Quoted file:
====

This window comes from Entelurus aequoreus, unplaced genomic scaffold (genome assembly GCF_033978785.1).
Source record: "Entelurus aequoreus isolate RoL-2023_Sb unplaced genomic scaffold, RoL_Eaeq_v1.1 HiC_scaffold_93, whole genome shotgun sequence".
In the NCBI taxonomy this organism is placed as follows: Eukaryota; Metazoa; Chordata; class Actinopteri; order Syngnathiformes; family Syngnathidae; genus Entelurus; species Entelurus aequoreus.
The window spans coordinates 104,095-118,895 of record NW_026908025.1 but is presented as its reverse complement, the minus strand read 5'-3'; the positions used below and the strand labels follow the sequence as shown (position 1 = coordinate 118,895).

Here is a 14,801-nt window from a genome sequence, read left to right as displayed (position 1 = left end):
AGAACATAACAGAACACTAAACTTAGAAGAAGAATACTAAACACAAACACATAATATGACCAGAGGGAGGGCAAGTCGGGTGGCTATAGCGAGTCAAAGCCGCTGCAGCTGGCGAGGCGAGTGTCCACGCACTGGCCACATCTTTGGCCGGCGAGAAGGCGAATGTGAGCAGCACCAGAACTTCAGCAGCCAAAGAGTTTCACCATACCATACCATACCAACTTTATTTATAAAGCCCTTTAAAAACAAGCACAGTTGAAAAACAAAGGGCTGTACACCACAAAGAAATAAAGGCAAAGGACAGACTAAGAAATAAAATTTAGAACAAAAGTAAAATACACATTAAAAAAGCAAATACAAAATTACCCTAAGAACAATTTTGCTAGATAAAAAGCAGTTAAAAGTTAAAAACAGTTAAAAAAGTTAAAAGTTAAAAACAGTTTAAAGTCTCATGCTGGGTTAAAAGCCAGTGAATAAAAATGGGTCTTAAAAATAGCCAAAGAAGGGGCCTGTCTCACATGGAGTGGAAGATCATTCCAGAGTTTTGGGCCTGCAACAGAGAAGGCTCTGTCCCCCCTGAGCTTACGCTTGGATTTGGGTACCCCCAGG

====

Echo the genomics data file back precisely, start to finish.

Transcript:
This window comes from Entelurus aequoreus, unplaced genomic scaffold (genome assembly GCF_033978785.1).
Source record: "Entelurus aequoreus isolate RoL-2023_Sb unplaced genomic scaffold, RoL_Eaeq_v1.1 HiC_scaffold_93, whole genome shotgun sequence".
In the NCBI taxonomy this organism is placed as follows: Eukaryota; Metazoa; Chordata; class Actinopteri; order Syngnathiformes; family Syngnathidae; genus Entelurus; species Entelurus aequoreus.
The window spans coordinates 104,095-118,895 of record NW_026908025.1 but is presented as its reverse complement, the minus strand read 5'-3'; the positions used below and the strand labels follow the sequence as shown (position 1 = coordinate 118,895).

Here is a 14,801-nt window from a genome sequence, read left to right as displayed (position 1 = left end):
AGAACATAACAGAACACTAAACTTAGAAGAAGAATACTAAACACAAACACATAATATGACCAGAGGGAGGGCAAGTCGGGTGGCTATAGCGAGTCAAAGCCGCTGCAGCTGGCGAGGCGAGTGTCCACGCACTGGCCACATCTTTGGCCGGCGAGAAGGCGAATGTGAGCAGCACCAGAACTTCAGCAGCCAAAGAGTTTCACCATACCATACCATACCAACTTTATTTATAAAGCCCTTTAAAAACAAGCACAGTTGAAAAACAAAGGGCTGTACACCACAAAGAAATAAAGGCAAAGGACAGACTAAGAAATAAAATTTAGAACAAAAGTAAAATACACATTAAAAAAGCAAATACAAAATTACCCTAAGAACAATTTTGCTAGATAAAAAGCAGTTAAAAGTTAAAAACAGTTAAAAAAGTTAAAAGTTAAAAACAGTTTAAAGTCTCATGCTGGGTTAAAAGCCAGTGAATAAAAATGGGTCTTAAAAATAGCCAAAGAAGGGGCCTGTCTCACATGGAGTGGAAGATCATTCCAGAGTTTTGGGCCTGCAACAGAGAAGGCTCTGTCCCCCCTGAGCTTACGCTTGGATTTGGGTACCCCCAGG